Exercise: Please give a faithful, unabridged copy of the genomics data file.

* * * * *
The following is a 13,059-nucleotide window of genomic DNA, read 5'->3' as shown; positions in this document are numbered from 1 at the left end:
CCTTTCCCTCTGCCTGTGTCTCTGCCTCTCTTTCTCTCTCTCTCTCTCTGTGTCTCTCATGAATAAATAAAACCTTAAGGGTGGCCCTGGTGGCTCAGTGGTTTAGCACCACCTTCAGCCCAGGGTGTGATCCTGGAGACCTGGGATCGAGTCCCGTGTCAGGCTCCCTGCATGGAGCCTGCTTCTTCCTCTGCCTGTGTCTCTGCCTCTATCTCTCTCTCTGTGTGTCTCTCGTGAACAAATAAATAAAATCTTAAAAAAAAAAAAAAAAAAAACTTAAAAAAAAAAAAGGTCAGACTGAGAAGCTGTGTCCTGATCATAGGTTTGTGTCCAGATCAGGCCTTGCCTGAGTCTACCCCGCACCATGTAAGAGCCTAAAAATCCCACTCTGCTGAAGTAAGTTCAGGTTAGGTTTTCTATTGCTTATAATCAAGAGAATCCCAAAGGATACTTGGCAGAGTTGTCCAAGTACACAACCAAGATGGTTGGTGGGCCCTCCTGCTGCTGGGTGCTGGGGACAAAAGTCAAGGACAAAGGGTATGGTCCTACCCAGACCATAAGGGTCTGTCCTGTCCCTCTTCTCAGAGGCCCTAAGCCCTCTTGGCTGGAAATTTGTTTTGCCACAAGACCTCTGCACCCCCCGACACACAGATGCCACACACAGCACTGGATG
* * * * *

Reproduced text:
The following is a 13,059-nucleotide window of genomic DNA, read 5'->3' as shown; positions in this document are numbered from 1 at the left end:
CCTTTCCCTCTGCCTGTGTCTCTGCCTCTCTTTCTCTCTCTCTCTCTCTGTGTCTCTCATGAATAAATAAAACCTTAAGGGTGGCCCTGGTGGCTCAGTGGTTTAGCACCACCTTCAGCCCAGGGTGTGATCCTGGAGACCTGGGATCGAGTCCCGTGTCAGGCTCCCTGCATGGAGCCTGCTTCTTCCTCTGCCTGTGTCTCTGCCTCTATCTCTCTCTCTGTGTGTCTCTCGTGAACAAATAAATAAAATCTTAAAAAAAAAAAAAAAAAAAACTTAAAAAAAAAAAAGGTCAGACTGAGAAGCTGTGTCCTGATCATAGGTTTGTGTCCAGATCAGGCCTTGCCTGAGTCTACCCCGCACCATGTAAGAGCCTAAAAATCCCACTCTGCTGAAGTAAGTTCAGGTTAGGTTTTCTATTGCTTATAATCAAGAGAATCCCAAAGGATACTTGGCAGAGTTGTCCAAGTACACAACCAAGATGGTTGGTGGGCCCTCCTGCTGCTGGGTGCTGGGGACAAAAGTCAAGGACAAAGGGTATGGTCCTACCCAGACCATAAGGGTCTGTCCTGTCCCTCTTCTCAGAGGCCCTAAGCCCTCTTGGCTGGAAATTTGTTTTGCCACAAGACCTCTGCACCCCCCGACACACAGATGCCACACACAGCACTGGATG